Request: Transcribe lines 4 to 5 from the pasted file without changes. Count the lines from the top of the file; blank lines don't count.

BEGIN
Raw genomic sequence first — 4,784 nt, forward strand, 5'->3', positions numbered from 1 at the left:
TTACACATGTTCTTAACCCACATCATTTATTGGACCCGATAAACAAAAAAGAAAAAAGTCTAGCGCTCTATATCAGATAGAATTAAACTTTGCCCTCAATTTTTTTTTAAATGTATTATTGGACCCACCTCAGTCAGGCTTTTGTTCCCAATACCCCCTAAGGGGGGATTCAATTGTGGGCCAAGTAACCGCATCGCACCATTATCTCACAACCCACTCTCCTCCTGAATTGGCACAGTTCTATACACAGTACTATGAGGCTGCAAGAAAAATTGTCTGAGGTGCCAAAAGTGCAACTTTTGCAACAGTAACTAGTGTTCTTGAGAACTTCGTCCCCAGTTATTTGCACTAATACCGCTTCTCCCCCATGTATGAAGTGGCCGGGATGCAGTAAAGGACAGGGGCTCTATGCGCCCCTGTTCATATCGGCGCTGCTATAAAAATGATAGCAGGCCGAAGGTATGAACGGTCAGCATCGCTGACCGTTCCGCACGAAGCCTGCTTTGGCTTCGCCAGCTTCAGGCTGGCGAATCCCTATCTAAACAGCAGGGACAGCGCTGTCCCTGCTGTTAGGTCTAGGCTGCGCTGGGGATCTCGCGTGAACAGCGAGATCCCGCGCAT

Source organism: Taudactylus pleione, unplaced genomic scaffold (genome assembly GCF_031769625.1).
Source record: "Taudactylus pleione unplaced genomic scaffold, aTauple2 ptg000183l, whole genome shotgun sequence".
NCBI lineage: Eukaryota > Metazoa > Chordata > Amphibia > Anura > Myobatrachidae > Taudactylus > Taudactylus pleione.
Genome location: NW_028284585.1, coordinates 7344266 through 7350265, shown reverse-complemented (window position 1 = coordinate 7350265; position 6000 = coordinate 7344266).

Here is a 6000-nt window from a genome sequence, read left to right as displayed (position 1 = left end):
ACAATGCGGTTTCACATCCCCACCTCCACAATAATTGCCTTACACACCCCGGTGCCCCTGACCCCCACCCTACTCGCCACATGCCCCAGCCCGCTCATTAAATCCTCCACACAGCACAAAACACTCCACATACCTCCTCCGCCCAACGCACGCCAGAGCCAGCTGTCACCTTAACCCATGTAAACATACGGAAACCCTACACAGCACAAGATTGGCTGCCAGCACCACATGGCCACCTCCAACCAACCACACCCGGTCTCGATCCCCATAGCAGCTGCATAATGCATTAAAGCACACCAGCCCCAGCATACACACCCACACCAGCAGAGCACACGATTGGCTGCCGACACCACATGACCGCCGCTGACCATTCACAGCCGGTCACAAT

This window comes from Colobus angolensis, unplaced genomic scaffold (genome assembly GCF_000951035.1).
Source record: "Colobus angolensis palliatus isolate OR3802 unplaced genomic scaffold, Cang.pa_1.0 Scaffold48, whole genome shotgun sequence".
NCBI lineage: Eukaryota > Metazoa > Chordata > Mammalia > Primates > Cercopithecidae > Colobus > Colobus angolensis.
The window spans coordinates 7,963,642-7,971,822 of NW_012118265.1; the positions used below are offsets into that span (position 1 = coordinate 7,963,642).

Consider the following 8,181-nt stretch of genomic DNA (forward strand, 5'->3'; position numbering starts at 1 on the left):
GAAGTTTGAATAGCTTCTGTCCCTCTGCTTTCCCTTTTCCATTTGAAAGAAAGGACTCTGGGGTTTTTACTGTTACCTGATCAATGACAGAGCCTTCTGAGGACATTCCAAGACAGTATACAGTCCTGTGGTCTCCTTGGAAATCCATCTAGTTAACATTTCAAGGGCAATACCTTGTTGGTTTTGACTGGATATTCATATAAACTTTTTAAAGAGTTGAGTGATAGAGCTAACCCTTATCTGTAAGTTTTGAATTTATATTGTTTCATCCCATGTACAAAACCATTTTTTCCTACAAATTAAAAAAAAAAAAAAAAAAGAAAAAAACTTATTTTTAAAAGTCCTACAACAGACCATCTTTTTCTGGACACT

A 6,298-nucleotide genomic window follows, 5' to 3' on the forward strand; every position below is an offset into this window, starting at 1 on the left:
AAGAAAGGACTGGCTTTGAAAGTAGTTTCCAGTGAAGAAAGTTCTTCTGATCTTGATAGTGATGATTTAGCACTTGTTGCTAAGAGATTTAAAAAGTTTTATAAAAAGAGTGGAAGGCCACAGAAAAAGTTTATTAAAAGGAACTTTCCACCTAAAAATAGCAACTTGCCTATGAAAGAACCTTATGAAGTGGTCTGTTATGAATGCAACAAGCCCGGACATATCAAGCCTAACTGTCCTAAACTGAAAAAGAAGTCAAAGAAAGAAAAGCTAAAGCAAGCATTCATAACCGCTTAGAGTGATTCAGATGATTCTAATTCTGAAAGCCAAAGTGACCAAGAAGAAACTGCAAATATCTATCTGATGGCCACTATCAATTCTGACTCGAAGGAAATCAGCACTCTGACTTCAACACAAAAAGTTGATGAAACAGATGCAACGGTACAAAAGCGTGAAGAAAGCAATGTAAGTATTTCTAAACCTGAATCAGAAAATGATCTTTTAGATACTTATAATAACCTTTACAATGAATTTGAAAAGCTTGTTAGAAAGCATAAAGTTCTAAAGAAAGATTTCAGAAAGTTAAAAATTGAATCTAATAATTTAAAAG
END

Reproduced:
Source record: "Taudactylus pleione unplaced genomic scaffold, aTauple2 ptg000183l, whole genome shotgun sequence".
NCBI lineage: Eukaryota > Metazoa > Chordata > Amphibia > Anura > Myobatrachidae > Taudactylus > Taudactylus pleione.